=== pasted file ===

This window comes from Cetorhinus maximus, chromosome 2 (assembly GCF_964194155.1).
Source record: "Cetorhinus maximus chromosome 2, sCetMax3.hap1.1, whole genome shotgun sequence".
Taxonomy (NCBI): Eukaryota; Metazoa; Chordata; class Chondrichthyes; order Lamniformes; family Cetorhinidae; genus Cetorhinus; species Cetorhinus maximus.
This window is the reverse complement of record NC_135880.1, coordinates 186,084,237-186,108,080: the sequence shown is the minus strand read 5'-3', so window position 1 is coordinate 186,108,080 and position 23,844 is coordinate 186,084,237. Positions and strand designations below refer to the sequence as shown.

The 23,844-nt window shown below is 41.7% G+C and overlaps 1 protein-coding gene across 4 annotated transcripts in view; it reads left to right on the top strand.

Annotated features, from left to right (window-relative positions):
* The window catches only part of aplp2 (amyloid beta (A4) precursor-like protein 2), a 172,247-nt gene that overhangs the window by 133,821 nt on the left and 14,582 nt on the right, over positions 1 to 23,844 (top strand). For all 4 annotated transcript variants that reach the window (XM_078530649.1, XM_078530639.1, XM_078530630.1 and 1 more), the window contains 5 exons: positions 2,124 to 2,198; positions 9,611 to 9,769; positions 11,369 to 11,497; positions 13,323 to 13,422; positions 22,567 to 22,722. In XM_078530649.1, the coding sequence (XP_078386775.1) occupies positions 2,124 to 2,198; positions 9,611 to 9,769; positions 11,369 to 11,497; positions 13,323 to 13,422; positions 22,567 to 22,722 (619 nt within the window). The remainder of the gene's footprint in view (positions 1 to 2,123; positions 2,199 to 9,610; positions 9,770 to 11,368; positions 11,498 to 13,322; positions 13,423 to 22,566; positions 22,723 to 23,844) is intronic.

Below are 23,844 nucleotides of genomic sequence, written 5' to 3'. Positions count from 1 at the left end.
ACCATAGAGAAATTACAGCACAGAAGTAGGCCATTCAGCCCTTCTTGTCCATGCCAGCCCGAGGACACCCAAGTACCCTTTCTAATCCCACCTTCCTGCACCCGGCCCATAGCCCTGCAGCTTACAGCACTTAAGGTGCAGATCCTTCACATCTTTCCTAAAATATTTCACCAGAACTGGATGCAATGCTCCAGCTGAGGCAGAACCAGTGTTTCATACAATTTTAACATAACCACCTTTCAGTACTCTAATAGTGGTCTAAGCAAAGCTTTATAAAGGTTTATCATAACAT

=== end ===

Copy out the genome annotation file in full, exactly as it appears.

This window comes from Cetorhinus maximus, chromosome 2 (assembly GCF_964194155.1).
Source record: "Cetorhinus maximus chromosome 2, sCetMax3.hap1.1, whole genome shotgun sequence".
Taxonomy (NCBI): Eukaryota; Metazoa; Chordata; class Chondrichthyes; order Lamniformes; family Cetorhinidae; genus Cetorhinus; species Cetorhinus maximus.
This window is the reverse complement of record NC_135880.1, coordinates 186,084,237-186,108,080: the sequence shown is the minus strand read 5'-3', so window position 1 is coordinate 186,108,080 and position 23,844 is coordinate 186,084,237. Positions and strand designations below refer to the sequence as shown.

The 23,844-nt window shown below is 41.7% G+C and overlaps 1 protein-coding gene across 4 annotated transcripts in view; it reads left to right on the top strand.

Annotated features, from left to right (window-relative positions):
* The window catches only part of aplp2 (amyloid beta (A4) precursor-like protein 2), a 172,247-nt gene that overhangs the window by 133,821 nt on the left and 14,582 nt on the right, over positions 1 to 23,844 (top strand). For all 4 annotated transcript variants that reach the window (XM_078530649.1, XM_078530639.1, XM_078530630.1 and 1 more), the window contains 5 exons: positions 2,124 to 2,198; positions 9,611 to 9,769; positions 11,369 to 11,497; positions 13,323 to 13,422; positions 22,567 to 22,722. In XM_078530649.1, the coding sequence (XP_078386775.1) occupies positions 2,124 to 2,198; positions 9,611 to 9,769; positions 11,369 to 11,497; positions 13,323 to 13,422; positions 22,567 to 22,722 (619 nt within the window). The remainder of the gene's footprint in view (positions 1 to 2,123; positions 2,199 to 9,610; positions 9,770 to 11,368; positions 11,498 to 13,322; positions 13,423 to 22,566; positions 22,723 to 23,844) is intronic.

Below are 23,844 nucleotides of genomic sequence, written 5' to 3'. Positions count from 1 at the left end.
ACCATAGAGAAATTACAGCACAGAAGTAGGCCATTCAGCCCTTCTTGTCCATGCCAGCCCGAGGACACCCAAGTACCCTTTCTAATCCCACCTTCCTGCACCCGGCCCATAGCCCTGCAGCTTACAGCACTTAAGGTGCAGATCCTTCACATCTTTCCTAAAATATTTCACCAGAACTGGATGCAATGCTCCAGCTGAGGCAGAACCAGTGTTTCATACAATTTTAACATAACCACCTTTCAGTACTCTAATAGTGGTCTAAGCAAAGCTTTATAAAGGTTTATCATAACAT